If you are European and are going to travel through Europe, you can ask for the European health card. It will cover you for some years in all EU countries (plus Iceland, Liechtenstein, Norway, and Switzerland). With it, you are supposed to receive the same medical assistance as you would in your home country.
Also, if you are a European citizen, and you travel for a longer period to some other European country, you may become a resident of that country and ask for the local sanitary card.
Nonetheless, this is just a temporary solution. Once you cut the ties with your home country, generally speaking, you won’t be able to renew your European health card, and registering as a resident of every country you visit is not also a good solution in the long-run.
It’s more like hacking the system. You can do it for some time, but it’s not the best way of leading your nomadic lifestyle.
Some digital nomads I know rely on regular traveling insurance to cover their medical needs. I would advise you NOT to do that for several reasons:
First, travel insurance will only cover you for a limited amount of time when you get to any given country. This type of insurance expects you to live in your home country most of the time and travel only occasionally, like on vacations.
I have travel insurance as part of my Revolut Premium subscription, but it only covers me 40 days after traveling to another country from “my home country”. So basically, it may be great if you reside in your home country and perhaps travel one month to other countries once or twice a year. Not really useful for digital nomads.
Last but not least, travel insurance is not supposed to be used as general health insurance. It only covers emergencies and situations such as accidents. If you need long-term treatments for a specific illness or need to visit a family doctor for a regular check-up, you are not covered.
The first limitation is essentially the main reason why regular travel insurance does not work for digital nomads. You may try it for some time but, eventually, you will want to be reassured that you are covered without needing to be bouncing back and forth your home country.
Nevertheless, One interesting thing about travel insurance is that it provides digital nomads with some very useful extras, like a flight delay or lost baggage insurance.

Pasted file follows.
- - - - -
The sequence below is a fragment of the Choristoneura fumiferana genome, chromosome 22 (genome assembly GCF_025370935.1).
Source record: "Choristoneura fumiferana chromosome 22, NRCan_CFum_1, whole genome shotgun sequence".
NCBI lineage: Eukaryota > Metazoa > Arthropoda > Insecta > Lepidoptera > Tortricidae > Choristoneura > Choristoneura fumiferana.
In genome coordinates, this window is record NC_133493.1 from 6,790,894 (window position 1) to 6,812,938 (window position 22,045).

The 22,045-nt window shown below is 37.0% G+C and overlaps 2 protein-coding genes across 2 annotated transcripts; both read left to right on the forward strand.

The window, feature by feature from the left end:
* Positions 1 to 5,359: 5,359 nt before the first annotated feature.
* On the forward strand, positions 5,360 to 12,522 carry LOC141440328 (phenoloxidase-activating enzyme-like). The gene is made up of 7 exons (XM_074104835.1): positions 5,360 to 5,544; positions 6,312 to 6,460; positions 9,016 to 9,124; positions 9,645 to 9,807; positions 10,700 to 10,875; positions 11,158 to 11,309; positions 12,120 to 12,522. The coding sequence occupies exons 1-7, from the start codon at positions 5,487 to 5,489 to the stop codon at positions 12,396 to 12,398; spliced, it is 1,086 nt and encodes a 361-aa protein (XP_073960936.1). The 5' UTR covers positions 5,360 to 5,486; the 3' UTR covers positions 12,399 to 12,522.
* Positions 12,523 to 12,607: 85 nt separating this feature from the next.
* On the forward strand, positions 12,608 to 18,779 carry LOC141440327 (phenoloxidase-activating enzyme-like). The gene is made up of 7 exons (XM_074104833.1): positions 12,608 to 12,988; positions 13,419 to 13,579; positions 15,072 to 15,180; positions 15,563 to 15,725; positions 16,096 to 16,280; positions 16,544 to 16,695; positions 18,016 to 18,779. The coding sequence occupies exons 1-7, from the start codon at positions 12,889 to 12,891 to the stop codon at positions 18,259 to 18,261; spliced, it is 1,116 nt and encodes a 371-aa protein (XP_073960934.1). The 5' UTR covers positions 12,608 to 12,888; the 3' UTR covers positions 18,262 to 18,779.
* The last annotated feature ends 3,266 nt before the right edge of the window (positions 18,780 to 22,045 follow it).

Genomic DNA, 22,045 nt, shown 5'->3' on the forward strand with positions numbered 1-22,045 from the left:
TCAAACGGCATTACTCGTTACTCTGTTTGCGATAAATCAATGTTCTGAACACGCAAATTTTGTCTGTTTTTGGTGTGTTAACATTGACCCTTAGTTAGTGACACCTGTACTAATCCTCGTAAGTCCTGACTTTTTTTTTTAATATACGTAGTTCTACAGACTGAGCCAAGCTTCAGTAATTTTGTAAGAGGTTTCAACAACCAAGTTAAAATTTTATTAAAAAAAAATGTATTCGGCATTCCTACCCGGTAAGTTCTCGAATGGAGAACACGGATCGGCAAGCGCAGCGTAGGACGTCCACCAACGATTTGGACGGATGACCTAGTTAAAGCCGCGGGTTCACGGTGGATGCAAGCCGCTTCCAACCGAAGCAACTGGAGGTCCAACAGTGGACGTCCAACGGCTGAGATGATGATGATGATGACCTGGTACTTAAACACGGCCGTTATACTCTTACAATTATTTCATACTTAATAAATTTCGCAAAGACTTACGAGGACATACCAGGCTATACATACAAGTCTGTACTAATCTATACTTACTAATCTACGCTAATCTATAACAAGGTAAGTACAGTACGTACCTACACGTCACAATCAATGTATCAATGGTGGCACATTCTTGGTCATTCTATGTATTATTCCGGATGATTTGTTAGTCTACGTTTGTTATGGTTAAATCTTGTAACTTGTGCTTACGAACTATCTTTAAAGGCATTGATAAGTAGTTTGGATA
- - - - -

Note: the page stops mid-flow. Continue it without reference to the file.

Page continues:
If you travel frequently around countries with affordable private healthcare, and you are a young, healthy person, you may consider relying on private medical assistance or visiting private clinics.
As I mentioned before, in the Baltic countries, private healthcare is really cheap. We are talking around 34€ for visiting a specialist physician in Riga. Most Latvians I know actually pay that in order to avoid the long waiting times of their public healthcare system.
However, you should consider the worst-case scenario, and that is: what would happen if you get hit by a car or get a severe infection, or need to go through surgery and stay at the hospital for a very long time? That can happen to you. Not only it can end up costing you maybe some hundreds or even thousands, but it will add another concern to your life when you less need it. Trust me, when you are ill, all you should care about is getting better.
My advice would be: if you rely on private healthcare, make sure to buy at least some emergency insurance, covering things such as accidents, emergencies, and hospitalization. You’ll be grateful if something goes really wrong (hopefully not!).
Complete Health Insurance For Digital Nomads
Even when you no longer have the benefit of a “home country”, you may still want to get access to comprehensive health care. You want to rest assured that you can visit a family doctor to check a weird mole, be treated of chronic disease, or something really serious such as cancer
This obviously means buying global health insurance that will cover everything, no matter where you are. There are some health insurance companies that offer complete, worldwide medical health care, but they are quite expensive.